In Breaking Up with God, I wrote about an episode of This American Life called "Superpowers" during which John Hodgman asks people this question: Flight or invisibility? Whichever you pick, he says, you will be the only person in the world to have that particular superpower. You can't have both. You have to choose.
I listened as people explained their choices to Hodgman. Those who selected invisibility talked about their desires to sneak into movies for free, to stow away undetected on airplanes, to listen to people talk about you when they think you're not there, to watch people when they can't see you (especially when they're naked), to steal. They wanted to be able to do what they would never allow themselves to do otherwise, and they wanted to get away with it. Those who chose flight simply wanted to be able to travel to places more easily—bars, doctors' offices, Atlantic City, Paris. They wanted to avoid taking the bus. Although the people Hodgman interviewed seemed to think of themselves as superheroes once they were granted flight or invisibility, none of them described anything generous or justice-oriented that they'd do with their special power. They were not the crime-fighting kind of superhero, they explained, because a single superpower was simply inadequate to make that kind of work possible. They reasoned they'd need other superpowers—a package of superpowers in fact—to be able to do good.
For me, the subjects' answers exposed that most of us don't really want to be the person who could save the world. Even if we're invisible. Even if we can fly. We want it to be someone else.
And don't humans' ideas about God say something similar? Isn't that part of what's behind the question "Don't you need something bigger than yourself?" Doesn't it mean: Don't you need someone else to save you?
What appeals to me most about humanism is the courageous assertion that there can be good without God, which is another way of saying, there can be good and it is up to us to bring it into being. Humanism, as Greg Epstein writes in Why the New Humanism, asks us to be the best, most honest, most thoughtful, most justice-seeking, most loving, most creative human beings we are capable of being. It's not easy. Some days it feels more trouble-free to look to an imagined God than to look to the person sitting right next to me, than to look to myself. Humanism—like agnosticism, like the Christianity I study and grew up with when it is at its best—tells me that something is required of me, something is demanded of me, of us. It nurtures in me a fragile hope in what humanity might be able to do when we stop looking for someone else to save us.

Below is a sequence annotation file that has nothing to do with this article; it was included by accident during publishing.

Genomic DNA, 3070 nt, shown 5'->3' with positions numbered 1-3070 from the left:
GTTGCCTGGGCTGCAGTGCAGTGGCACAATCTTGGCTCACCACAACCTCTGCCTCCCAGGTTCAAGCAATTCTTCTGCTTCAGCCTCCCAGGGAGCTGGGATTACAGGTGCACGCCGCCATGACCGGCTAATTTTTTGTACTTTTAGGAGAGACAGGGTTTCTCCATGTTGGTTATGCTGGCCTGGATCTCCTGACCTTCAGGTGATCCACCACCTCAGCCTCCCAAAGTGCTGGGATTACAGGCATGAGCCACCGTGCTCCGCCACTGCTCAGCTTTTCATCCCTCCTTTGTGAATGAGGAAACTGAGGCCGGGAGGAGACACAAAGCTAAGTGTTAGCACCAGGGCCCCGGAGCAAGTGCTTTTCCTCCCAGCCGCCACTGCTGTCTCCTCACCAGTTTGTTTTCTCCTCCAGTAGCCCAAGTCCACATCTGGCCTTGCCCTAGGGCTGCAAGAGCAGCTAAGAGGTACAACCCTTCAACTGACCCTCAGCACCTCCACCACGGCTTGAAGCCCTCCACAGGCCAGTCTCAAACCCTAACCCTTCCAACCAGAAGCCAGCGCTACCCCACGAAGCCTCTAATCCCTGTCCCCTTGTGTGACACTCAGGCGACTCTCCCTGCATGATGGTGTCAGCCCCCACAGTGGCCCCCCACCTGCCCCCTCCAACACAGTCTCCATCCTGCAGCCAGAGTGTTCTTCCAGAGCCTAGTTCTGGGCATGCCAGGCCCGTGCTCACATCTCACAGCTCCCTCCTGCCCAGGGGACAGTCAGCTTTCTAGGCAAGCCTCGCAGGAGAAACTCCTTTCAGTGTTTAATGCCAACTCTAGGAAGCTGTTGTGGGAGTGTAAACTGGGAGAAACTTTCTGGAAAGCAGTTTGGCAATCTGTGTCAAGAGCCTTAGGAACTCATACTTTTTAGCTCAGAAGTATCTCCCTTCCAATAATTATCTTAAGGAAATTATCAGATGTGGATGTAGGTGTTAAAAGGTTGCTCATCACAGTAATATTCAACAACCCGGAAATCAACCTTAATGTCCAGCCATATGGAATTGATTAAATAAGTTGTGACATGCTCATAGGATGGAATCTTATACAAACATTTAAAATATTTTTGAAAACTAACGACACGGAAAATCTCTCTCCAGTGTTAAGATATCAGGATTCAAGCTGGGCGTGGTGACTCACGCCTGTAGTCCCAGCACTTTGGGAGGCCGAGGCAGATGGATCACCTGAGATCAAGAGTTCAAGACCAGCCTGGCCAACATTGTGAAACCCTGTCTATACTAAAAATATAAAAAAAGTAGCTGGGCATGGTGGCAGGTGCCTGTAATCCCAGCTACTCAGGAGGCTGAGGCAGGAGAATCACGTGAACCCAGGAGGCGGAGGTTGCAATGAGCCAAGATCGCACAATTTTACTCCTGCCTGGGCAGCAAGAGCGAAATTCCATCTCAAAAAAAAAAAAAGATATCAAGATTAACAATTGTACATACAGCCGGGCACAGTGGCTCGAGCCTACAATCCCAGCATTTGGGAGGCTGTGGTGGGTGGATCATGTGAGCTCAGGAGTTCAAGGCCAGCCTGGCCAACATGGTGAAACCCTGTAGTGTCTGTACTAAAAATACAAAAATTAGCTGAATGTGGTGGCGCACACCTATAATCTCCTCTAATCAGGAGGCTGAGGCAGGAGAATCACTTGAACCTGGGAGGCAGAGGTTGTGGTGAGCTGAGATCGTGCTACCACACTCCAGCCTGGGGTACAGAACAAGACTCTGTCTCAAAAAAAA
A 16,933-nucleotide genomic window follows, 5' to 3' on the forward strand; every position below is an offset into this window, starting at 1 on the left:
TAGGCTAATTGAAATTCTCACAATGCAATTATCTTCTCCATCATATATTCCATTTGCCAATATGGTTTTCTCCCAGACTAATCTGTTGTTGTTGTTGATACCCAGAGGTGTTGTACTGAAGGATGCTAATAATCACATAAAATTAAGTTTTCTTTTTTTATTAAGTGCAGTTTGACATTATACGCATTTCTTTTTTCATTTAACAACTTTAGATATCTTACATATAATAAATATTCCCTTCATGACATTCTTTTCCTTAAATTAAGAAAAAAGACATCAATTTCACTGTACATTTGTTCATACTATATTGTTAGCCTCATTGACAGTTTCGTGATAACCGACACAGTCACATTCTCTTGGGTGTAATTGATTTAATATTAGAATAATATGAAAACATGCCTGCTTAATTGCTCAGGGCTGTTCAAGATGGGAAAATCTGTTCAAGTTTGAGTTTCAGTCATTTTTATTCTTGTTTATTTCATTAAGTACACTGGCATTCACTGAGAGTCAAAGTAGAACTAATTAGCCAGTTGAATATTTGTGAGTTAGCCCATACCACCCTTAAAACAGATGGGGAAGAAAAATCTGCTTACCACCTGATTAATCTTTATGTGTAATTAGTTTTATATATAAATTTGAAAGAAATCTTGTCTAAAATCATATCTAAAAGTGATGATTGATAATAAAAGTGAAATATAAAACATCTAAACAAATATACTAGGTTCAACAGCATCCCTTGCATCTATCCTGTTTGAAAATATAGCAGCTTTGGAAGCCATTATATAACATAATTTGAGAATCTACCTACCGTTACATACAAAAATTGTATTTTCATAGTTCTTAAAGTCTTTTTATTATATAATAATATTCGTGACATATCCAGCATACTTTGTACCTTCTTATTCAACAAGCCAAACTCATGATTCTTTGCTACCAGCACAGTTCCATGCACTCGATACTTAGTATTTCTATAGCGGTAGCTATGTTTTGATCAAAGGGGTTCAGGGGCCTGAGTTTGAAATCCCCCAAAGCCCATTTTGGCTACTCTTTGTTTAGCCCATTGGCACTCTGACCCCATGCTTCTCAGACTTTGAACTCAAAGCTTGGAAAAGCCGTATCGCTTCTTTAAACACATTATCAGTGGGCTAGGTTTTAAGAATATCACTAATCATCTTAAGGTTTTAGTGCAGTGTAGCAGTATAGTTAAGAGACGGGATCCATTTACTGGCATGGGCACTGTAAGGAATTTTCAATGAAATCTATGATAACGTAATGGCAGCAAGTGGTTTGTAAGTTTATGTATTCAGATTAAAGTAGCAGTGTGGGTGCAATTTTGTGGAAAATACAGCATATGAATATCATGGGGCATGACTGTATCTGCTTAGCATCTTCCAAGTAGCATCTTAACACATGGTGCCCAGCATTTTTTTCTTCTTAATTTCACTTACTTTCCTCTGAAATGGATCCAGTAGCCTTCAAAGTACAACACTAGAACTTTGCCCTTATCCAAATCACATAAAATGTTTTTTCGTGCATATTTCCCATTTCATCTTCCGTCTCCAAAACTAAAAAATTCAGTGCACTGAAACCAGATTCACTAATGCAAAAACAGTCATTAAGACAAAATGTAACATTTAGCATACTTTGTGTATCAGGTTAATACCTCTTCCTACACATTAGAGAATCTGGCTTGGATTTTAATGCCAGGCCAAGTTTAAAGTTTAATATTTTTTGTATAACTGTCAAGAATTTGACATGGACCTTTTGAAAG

One of the hardest parts about breaking up with someone is the fear that I will lose the good things I felt and experienced when I was with my ex, that somehow without the other person, the best or newly discovered parts of myself will disappear, too. The challenge is to remember that all those good feelings belong to me. Breaking up with God returned my self to me, returned humanity to me. I started seeing other people in a new way. I started depending on them.
The theologian Ludwig Feuerbach argues in his book The Essence of Christianity that Christianity has taken everything good about humanity and projected it onto God. All of the good things that belong to us—love, generosity, strength, beauty, justice—we've given to God. God and humans have been mistakenly constructed as opposites, but the good news, at least according to Feuerbach, is that this situation can be easily fixed: All we need to recognize is that the qualities we've assigned to God actually belong to humanity.
I ended Breaking Up with God with a story about a man who spends his summers living on top of mountains in glass houses watching over forests, looking for smoke. He lives in a 14-square-foot cabin on top of Saddleback Mountain in California minding a piece of the Tahoe National Forest. His version of paradise. He has four pairs of binoculars, cameras. He knows the landscape so well, he says, that it's easy to see when something's amiss.
That is how I used to imagine God: high in the sky looking after me, making sure I didn't burn up or disappear or feel too alone. What comfort came with this belief. And what loss when I decided God was not in that house with the 360-degree view.
At first I thought that meant no one was in the house, but now I believe someone is on top of that mountain in that glass house watching over the world. Sometimes it's you and sometimes it's me. The only ones watching for smoke, the only ones ready to sound the alarm, the only ones who will bring water, are the people down here with us. Just us, looking after each other.